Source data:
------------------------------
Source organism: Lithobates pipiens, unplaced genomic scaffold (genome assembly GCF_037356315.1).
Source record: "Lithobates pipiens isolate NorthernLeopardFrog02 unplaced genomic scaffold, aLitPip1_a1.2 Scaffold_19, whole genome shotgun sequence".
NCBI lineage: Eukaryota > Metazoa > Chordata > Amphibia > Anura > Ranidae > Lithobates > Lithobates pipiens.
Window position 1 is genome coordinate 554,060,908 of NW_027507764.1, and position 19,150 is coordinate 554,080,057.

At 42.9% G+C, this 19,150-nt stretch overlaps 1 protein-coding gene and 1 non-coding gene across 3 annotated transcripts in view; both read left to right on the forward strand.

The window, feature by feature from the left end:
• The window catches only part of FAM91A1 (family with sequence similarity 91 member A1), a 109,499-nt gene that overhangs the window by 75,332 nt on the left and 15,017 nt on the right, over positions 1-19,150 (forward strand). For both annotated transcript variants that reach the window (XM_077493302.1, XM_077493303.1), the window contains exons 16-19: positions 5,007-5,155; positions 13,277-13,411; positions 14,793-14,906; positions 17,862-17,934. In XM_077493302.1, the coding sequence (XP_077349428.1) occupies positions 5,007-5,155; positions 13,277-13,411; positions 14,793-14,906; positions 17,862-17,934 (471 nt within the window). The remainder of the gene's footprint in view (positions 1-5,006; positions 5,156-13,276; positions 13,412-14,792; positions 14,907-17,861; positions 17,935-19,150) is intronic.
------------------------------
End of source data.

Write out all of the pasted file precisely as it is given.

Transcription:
Source organism: Lithobates pipiens, unplaced genomic scaffold (genome assembly GCF_037356315.1).
Source record: "Lithobates pipiens isolate NorthernLeopardFrog02 unplaced genomic scaffold, aLitPip1_a1.2 Scaffold_19, whole genome shotgun sequence".
NCBI lineage: Eukaryota > Metazoa > Chordata > Amphibia > Anura > Ranidae > Lithobates > Lithobates pipiens.
Window position 1 is genome coordinate 554,060,908 of NW_027507764.1, and position 19,150 is coordinate 554,080,057.

At 42.9% G+C, this 19,150-nt stretch overlaps 1 protein-coding gene and 1 non-coding gene across 3 annotated transcripts in view; both read left to right on the forward strand.

The window, feature by feature from the left end:
• The window catches only part of FAM91A1 (family with sequence similarity 91 member A1), a 109,499-nt gene that overhangs the window by 75,332 nt on the left and 15,017 nt on the right, over positions 1-19,150 (forward strand). For both annotated transcript variants that reach the window (XM_077493302.1, XM_077493303.1), the window contains exons 16-19: positions 5,007-5,155; positions 13,277-13,411; positions 14,793-14,906; positions 17,862-17,934. In XM_077493302.1, the coding sequence (XP_077349428.1) occupies positions 5,007-5,155; positions 13,277-13,411; positions 14,793-14,906; positions 17,862-17,934 (471 nt within the window). The remainder of the gene's footprint in view (positions 1-5,006; positions 5,156-13,276; positions 13,412-14,792; positions 14,907-17,861; positions 17,935-19,150) is intronic.